Idolizing

It is amazing what people will come up with to idolize. Idolizing something means turning that thing into something you worship. We are capable of worshipping everything: sports, celebrities, politicians, material things, cars, television shows, our children….if it exists, we will find a way of putting it on the throne in God’s place.

I almost feel sorry for Paul as he writes the following to his church in Corinth. Good heavens, they were an ornery people. His letters to this church, which he loved, are peppered with words of rebuke, correction, instruction, realignment, and most of all…love. It is clear in his letters how much he deeply loved these people. He wants them to succeed, to find happiness, and to understand how to walk the path of righteousness that will lead to eternal life in Christ.

Today’s topic is whether or not to eat the meat that has been sacrificed on an altar to an idol. Kinda gross, if you ask me. But Paul, being Paul, sees directly into the heart of the matter. The issue wasn’t really about meat….it was about having a humble heart vs. having a proud mind. WHEN WE CEASE BEING TEACHABLE, WE LOSE OUR ABILITY TO CONNECT WITH GOD.

1 Corinthians 8 (The Message)

1-3 The question keeps coming up regarding meat that has been offered up to an idol: Should you attend meals where such meat is served, or not? We sometimes tend to think we know all we need to know to answer these kinds of questions—but sometimes our humble hearts can help us more than our proud minds. We never really know enough until we recognize that God alone knows it all.

“Sometimes our humble hearts can help us more than our proud minds.” That is an entire treatise in one sentence. What if you applied that to everything you read today? You may not agree with what your pastor said in the sermon last Sunday, but maybe you should contemplate it a bit more. You may not agree with what your fellow student in your small group said, but maybe the Holy Spirit is suggesting that you consider a different perspective. You may not appreciate everything you read in these devotionals, but perhaps you should allow for another perspective to be offered into what you think you already know on the subject.

The point is that we idolize our own knowledge of things, and we fail to consider that our knowledge comes from our particular bias and perspective, I know this about myself, and endeavor to allow scripture to speak for itself. Sometimes I succeed, sometimes I fail. That is where grace on your part comes in.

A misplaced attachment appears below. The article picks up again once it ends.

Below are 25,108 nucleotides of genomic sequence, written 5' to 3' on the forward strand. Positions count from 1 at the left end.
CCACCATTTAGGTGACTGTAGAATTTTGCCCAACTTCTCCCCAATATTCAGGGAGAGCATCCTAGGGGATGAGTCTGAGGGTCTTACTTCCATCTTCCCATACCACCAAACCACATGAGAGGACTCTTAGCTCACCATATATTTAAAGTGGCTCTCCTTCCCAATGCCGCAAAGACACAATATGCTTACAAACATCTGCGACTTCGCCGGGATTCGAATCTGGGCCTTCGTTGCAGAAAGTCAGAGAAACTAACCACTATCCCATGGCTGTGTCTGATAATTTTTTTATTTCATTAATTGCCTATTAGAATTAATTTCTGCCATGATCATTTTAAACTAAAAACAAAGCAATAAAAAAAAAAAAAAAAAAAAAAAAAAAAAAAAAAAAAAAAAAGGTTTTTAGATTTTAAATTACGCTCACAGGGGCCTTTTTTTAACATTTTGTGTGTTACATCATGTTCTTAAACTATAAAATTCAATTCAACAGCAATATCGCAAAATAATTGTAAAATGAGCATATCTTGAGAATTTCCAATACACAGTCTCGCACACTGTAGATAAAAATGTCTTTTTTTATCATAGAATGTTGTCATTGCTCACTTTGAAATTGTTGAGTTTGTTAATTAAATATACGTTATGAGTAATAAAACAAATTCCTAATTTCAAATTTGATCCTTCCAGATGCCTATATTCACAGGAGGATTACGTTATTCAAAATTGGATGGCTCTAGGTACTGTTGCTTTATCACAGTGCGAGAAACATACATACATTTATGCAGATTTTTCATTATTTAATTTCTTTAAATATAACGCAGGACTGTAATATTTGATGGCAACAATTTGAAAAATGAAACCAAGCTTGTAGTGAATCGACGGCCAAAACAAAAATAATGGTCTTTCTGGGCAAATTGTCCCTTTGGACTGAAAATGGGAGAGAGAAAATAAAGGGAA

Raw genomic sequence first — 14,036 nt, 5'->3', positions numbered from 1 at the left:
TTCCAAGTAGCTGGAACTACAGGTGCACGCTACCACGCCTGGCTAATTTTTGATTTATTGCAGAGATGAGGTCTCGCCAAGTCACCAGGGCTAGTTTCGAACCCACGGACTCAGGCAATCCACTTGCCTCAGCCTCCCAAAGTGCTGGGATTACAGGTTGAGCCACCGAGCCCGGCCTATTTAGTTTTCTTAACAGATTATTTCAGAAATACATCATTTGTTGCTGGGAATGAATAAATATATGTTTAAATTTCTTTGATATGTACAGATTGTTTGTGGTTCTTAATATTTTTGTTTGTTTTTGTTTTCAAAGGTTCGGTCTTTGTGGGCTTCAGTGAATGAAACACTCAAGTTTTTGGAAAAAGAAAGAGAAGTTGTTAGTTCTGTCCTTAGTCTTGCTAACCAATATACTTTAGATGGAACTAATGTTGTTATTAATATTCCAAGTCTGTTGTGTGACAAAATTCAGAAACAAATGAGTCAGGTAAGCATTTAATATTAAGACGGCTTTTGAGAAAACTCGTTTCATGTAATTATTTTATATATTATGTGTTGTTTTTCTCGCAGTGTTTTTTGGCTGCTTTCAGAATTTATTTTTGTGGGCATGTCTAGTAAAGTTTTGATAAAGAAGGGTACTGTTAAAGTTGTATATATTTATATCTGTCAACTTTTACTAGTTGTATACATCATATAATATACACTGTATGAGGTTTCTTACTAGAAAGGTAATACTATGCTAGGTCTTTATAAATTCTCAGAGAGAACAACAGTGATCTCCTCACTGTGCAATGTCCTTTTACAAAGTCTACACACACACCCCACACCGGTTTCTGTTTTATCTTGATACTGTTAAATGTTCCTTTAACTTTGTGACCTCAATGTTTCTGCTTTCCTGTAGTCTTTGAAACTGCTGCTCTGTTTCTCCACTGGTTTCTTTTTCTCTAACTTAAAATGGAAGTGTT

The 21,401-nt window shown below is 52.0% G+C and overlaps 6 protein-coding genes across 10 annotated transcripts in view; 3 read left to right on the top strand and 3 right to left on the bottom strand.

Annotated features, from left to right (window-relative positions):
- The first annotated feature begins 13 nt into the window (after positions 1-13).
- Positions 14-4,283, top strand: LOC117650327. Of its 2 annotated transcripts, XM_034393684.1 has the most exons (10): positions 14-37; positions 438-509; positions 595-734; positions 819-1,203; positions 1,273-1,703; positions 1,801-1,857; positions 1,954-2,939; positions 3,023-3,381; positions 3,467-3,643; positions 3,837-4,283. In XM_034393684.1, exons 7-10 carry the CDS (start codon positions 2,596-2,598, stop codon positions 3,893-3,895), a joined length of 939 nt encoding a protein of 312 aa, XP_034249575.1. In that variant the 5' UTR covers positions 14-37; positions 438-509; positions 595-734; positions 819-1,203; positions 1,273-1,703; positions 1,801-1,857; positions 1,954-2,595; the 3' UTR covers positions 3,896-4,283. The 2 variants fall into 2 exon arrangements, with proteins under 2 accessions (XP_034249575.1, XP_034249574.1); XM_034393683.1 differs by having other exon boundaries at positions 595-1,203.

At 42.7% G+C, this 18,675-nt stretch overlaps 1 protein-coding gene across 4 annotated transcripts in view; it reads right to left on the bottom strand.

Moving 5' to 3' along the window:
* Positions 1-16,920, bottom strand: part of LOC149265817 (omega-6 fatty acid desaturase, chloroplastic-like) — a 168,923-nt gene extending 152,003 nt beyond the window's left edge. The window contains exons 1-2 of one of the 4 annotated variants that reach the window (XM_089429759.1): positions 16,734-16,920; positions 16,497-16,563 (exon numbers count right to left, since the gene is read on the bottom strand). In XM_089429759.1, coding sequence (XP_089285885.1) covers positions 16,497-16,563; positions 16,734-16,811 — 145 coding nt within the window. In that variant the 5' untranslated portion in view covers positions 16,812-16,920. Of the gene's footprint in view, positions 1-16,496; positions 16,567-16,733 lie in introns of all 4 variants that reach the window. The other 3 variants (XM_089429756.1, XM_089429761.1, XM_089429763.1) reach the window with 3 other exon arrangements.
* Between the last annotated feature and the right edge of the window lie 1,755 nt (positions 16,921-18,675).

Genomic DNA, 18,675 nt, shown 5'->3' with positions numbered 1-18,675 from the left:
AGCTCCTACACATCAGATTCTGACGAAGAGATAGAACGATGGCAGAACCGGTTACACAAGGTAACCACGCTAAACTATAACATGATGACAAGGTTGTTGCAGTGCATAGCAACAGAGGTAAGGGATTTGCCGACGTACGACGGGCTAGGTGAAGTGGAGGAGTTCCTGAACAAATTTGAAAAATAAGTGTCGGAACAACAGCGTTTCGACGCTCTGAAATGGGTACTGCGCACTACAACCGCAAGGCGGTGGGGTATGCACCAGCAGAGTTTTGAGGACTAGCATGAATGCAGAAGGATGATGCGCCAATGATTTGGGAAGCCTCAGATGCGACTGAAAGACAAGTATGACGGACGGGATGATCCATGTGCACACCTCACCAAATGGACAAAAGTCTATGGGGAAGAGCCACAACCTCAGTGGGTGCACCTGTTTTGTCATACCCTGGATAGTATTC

4-6 Some people say, quite rightly, that idols have no actual existence, that there’s nothing to them, that there is no God other than our one God, that no matter how many of these so-called gods are named and worshiped they still don’t add up to anything but a tall story. They say—again, quite rightly—that there is only one God the Father, that everything comes from him, and that he wants us to live for him. Also, they say that there is only one Master—Jesus the Messiah—and that everything is for his sake, including us. Yes. It’s true.

Paul’s patience with the church that he loves is noteworthy. They didn’t always get it right, and when they were wrong, they were very, very wrong. But in every group, you will find a bunch of know-it-alls who want to treat people who don’t see things exactly their way as know-nothings.

In strict logic, then, nothing happened to the meat when it was offered up to an idol. It’s just like any other meat. I know that, and you know that. But knowing isn’t everything. If it becomes everything, some people end up as know-it-alls who treat others as know-nothings. Real knowledge isn’t that insensitive.

Real knowledge isn’t insensitive. What a statement! Real knowledge is patient. Real knowledge is kind. Real knowledge doesn’t envy or boast. Real knowledge isn’t puffed up, arrogant, or rude. Real knowledge doesn’t seek to have its own way. Instead, real knowledge bears all things, believes all things, hopes all things, and endures all things. Real knowledge never fails.

There is only one source of real knowledge. You may just have to lay down your idol of self-knowledge before you can find it.

For Now We See Through a Glass Darkly by Michelle Robertson

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